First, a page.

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Krystal Lau, Imperial College LondonAbstract: ‘Nudge’-based social norm messages that signal uptake strength of a certain behaviour within a population can be used in public health interventions to shape individuals’ decisions to adopt that behaviour. Messages conveying high influenza vaccination coverage levels signal a strong social norm, encouraging vaccination, but also a low risk of infection, discouraging vaccination and promoting free-riding. The complex interplay between these two signals can result in ambiguous vaccination decision-making behaviour, especially as coverage levels vary. We aimed to measure different vaccination coverage levels’ impact on influenza vaccination intention.

In an online experiment, we randomly assigned 1,365 UK residents aged 18+ years to a control group (with no message) or one of seven treatment groups with different messages of vaccination coverage levels, shown as the proportion of vaccinated people (10%, 25%, 50%, 65%, 75%, 85%, or 95%) in the respondents’ environment. Impact on respondents’ vaccination intention was measured using self-reported intention and three elicited behaviour measures: (a) opening an online map locating nearby private flu jab providers; (b) time looking at this map; and (c) downloading a calendar reminder to vaccinate.

Treatment groups had significantly higher stated and elicited vaccination intention than the control. Below the 75% to 85% threshold, groups treated with higher coverage levels had greater vaccination intention than groups treated with lower levels. Groups treated with coverage levels above this threshold, compared to those below, had lower vaccination intention. Policymakers should consider this curvilinear effect when designing interventions that use social norm messages to ‘nudge’ vaccination.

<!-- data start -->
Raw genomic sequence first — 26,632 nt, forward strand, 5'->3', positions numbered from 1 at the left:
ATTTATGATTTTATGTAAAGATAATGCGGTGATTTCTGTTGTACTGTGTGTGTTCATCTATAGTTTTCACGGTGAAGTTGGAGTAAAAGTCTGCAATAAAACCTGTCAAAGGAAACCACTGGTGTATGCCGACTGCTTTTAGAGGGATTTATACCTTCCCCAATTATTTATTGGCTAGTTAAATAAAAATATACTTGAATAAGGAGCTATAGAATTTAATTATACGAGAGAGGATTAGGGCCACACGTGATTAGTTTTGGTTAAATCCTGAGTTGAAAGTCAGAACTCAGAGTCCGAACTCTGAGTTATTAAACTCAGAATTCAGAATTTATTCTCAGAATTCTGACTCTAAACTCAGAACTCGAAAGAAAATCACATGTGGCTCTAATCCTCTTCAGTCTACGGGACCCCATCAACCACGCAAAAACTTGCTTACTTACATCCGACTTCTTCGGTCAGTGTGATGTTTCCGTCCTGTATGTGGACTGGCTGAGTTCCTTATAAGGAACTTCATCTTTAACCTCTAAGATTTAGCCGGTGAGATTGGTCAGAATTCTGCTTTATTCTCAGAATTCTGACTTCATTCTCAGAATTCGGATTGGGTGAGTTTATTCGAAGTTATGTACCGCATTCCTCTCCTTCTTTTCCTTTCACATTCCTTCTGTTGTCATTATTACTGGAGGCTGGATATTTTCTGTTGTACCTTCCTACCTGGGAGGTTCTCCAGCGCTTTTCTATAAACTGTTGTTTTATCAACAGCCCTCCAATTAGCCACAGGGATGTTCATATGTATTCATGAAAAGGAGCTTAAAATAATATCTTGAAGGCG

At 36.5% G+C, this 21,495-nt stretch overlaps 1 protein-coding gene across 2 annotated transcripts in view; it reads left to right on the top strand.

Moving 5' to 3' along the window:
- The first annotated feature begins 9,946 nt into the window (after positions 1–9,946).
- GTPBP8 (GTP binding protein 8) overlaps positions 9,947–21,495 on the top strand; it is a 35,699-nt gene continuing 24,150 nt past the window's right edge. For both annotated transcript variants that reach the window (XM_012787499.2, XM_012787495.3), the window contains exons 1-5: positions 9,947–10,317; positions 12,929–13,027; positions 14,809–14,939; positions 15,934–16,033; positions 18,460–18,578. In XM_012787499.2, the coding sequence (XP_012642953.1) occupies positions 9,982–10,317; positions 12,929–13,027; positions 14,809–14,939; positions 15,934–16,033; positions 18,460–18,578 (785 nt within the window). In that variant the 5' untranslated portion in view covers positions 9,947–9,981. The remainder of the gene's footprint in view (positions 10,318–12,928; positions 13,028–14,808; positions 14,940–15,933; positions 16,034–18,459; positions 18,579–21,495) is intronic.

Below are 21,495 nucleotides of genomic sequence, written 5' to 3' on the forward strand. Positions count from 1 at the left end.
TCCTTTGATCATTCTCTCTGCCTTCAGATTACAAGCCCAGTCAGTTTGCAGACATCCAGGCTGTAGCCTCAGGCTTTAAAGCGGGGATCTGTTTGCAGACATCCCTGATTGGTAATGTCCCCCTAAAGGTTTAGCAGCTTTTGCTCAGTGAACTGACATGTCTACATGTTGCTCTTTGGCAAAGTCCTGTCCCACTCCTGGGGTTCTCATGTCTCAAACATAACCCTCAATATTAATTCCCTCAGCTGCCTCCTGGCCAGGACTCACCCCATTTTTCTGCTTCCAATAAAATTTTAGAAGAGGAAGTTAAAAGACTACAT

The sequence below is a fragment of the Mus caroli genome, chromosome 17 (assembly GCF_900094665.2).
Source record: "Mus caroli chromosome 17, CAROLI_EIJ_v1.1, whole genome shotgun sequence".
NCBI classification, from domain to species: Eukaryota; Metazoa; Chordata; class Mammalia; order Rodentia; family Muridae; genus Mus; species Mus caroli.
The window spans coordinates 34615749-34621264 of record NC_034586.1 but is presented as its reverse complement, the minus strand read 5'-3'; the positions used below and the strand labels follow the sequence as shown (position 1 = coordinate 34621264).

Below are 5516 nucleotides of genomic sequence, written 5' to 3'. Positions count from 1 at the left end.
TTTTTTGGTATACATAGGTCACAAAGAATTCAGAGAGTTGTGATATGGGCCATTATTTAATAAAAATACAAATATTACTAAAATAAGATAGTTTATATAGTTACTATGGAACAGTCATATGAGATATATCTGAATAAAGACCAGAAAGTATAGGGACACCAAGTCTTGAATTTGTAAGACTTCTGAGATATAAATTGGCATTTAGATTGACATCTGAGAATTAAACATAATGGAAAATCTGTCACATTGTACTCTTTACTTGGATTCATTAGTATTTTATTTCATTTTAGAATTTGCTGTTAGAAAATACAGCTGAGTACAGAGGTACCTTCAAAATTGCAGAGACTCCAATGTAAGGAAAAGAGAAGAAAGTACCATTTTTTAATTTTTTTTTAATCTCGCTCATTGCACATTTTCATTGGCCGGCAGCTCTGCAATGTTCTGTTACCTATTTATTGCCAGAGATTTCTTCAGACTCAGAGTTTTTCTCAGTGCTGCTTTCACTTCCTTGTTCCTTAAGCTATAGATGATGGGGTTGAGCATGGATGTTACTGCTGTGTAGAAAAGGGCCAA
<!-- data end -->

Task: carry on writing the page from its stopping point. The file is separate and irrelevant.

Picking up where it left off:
Biography: Krystal’s research primarily focuses on behavioural economics. Specifically, she investigates the impact of social norms on vaccination decision-making. She also works on identifying and characterizing key players in the anti-vaccination movement on social media. She has a broader interest in infectious diseases and pandemics, transmission of information and beliefs, and social network analysis. Krystal holds an MRes from Imperial College Business School as well as an MSc in Bioscience and Health Policy, a Bachelor's of Science in Biochemistry and Cell Biology, and a Bachelor's of Science in Health Care Management Policy Studies from Rice University in Houston, Texas.

Forthcoming Talks

Avoiding harm from over prescribing conference

Strategies to reduce inappropriate antibiotic use

Monday, 11 November 2019 @ Royal College of Physicians, London

Koen Pouwels, HERC Senior Researcher, will be presenting on 11 November 2019 on this topical subject

Pharmaceutical policies in the long run: Reflections on 60th anniversary of the Hinchliffe Report

Monday, 11 November 2019, 9.15am to 5pm @ Merton College, Merton Street Oxford, OX1 4JD

Organised by the Nuffield Department of Population Health, University of Oxford 11th November 2019 at Merton College, Merton Street Oxford, 9:30 am to 5:00 pm

Sex, risk, and preferences: Using stated preference data to model behaviour in HIV prevention.

Wednesday, 13 November 2019, 12pm to 1pm @ Richard Doll Building, Oxford, OX3 7LF

Antimicrobial resistance summit 2020 london

Rotating interview: crunching the numbers – engaging big business and the public sector

Thursday, 19 March 2020 @ BMA House Conference & Events Venue Tavistock Square, Bloomsbury, London WC1H 9JP, UK - London

Koen Pouwels, HERC Senior Researcher, will be presenting at this conference, organised by The Economist, on 19 March 2020